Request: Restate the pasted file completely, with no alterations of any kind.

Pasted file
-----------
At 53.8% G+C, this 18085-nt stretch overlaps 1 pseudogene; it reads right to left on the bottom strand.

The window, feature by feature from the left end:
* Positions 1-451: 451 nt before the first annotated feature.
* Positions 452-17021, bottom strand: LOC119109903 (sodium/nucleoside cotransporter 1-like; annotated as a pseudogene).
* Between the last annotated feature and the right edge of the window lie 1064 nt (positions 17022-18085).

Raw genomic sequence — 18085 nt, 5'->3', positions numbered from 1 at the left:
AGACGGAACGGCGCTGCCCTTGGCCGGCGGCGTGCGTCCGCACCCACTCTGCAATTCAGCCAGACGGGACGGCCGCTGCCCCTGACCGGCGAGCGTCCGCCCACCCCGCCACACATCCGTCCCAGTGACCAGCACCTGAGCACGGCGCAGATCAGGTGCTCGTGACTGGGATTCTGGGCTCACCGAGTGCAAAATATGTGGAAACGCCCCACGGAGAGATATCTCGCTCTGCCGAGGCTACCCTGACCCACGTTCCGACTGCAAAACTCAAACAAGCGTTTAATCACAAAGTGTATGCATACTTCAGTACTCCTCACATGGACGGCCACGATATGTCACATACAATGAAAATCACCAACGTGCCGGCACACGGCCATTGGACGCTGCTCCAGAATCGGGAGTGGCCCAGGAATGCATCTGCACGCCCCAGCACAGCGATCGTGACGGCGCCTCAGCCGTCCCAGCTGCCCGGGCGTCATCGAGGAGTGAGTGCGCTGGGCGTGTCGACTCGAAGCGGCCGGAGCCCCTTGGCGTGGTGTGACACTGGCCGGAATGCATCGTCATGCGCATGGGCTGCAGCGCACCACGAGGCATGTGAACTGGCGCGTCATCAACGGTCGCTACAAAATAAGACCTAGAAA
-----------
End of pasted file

At 53.8% G+C, this 18085-nt stretch overlaps 1 pseudogene; it reads right to left on the bottom strand.

The window, feature by feature from the left end:
* Positions 1-451: 451 nt before the first annotated feature.
* Positions 452-17021, bottom strand: LOC119109903 (sodium/nucleoside cotransporter 1-like; annotated as a pseudogene).
* Between the last annotated feature and the right edge of the window lie 1064 nt (positions 17022-18085).

Raw genomic sequence — 18085 nt, 5'->3', positions numbered from 1 at the left:
AGACGGAACGGCGCTGCCCTTGGCCGGCGGCGTGCGTCCGCACCCACTCTGCAATTCAGCCAGACGGGACGGCCGCTGCCCCTGACCGGCGAGCGTCCGCCCACCCCGCCACACATCCGTCCCAGTGACCAGCACCTGAGCACGGCGCAGATCAGGTGCTCGTGACTGGGATTCTGGGCTCACCGAGTGCAAAATATGTGGAAACGCCCCACGGAGAGATATCTCGCTCTGCCGAGGCTACCCTGACCCACGTTCCGACTGCAAAACTCAAACAAGCGTTTAATCACAAAGTGTATGCATACTTCAGTACTCCTCACATGGACGGCCACGATATGTCACATACAATGAAAATCACCAACGTGCCGGCACACGGCCATTGGACGCTGCTCCAGAATCGGGAGTGGCCCAGGAATGCATCTGCACGCCCCAGCACAGCGATCGTGACGGCGCCTCAGCCGTCCCAGCTGCCCGGGCGTCATCGAGGAGTGAGTGCGCTGGGCGTGTCGACTCGAAGCGGCCGGAGCCCCTTGGCGTGGTGTGACACTGGCCGGAATGCATCGTCATGCGCATGGGCTGCAGCGCACCACGAGGCATGTGAACTGGCGCGTCATCAACGGTCGCTACAAAATAAGACCTAGAAA